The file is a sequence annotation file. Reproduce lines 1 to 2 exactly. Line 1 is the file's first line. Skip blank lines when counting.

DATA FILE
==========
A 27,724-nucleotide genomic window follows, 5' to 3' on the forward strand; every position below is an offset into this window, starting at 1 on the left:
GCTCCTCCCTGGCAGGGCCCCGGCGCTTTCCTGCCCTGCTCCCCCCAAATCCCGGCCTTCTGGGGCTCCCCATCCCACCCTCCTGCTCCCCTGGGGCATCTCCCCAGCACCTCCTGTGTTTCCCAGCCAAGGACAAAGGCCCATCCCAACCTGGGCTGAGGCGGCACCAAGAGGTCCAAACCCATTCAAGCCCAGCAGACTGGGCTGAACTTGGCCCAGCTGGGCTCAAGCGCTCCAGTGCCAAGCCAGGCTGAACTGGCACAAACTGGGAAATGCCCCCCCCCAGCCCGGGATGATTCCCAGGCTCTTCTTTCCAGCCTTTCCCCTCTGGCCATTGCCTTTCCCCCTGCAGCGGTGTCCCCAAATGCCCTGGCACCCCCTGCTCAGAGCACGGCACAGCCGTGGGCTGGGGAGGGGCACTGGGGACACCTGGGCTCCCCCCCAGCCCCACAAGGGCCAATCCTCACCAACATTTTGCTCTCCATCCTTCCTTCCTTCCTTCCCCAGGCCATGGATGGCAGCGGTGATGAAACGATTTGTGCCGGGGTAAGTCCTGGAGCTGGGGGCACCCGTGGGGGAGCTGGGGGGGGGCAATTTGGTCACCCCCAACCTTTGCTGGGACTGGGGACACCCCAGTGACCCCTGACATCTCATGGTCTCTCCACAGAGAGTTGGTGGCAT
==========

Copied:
A 27,724-nucleotide genomic window follows, 5' to 3' on the forward strand; every position below is an offset into this window, starting at 1 on the left:
GCTCCTCCCTGGCAGGGCCCCGGCGCTTTCCTGCCCTGCTCCCCCCAAATCCCGGCCTTCTGGGGCTCCCCATCCCACCCTCCTGCTCCCCTGGGGCATCTCCCCAGCACCTCCTGTGTTTCCCAGCCAAGGACAAAGGCCCATCCCAACCTGGGCTGAGGCGGCACCAAGAGGTCCAAACCCATTCAAGCCCAGCAGACTGGGCTGAACTTGGCCCAGCTGGGCTCAAGCGCTCCAGTGCCAAGCCAGGCTGAACTGGCACAAACTGGGAAATGCCCCCCCCCAGCCCGGGATGATTCCCAGGCTCTTCTTTCCAGCCTTTCCCCTCTGGCCATTGCCTTTCCCCCTGCAGCGGTGTCCCCAAATGCCCTGGCACCCCCTGCTCAGAGCACGGCACAGCCGTGGGCTGGGGAGGGGCACTGGGGACACCTGGGCTCCCCCCCAGCCCCACAAGGGCCAATCCTCACCAACATTTTGCTCTCCATCCTTCCTTCCTTCCTTCCCCAGGCCATGGATGGCAGCGGTGATGAAACGATTTGTGCCGGGGTAAGTCCTGGAGCTGGGGGCACCCGTGGGGGAGCTGGGGGGGGGCAATTTGGTCACCCCCAACCTTTGCTGGGACTGGGGACACCCCAGTGACCCCTGACATCTCATGGTCTCTCCACAGAGAGTTGGTGGCAT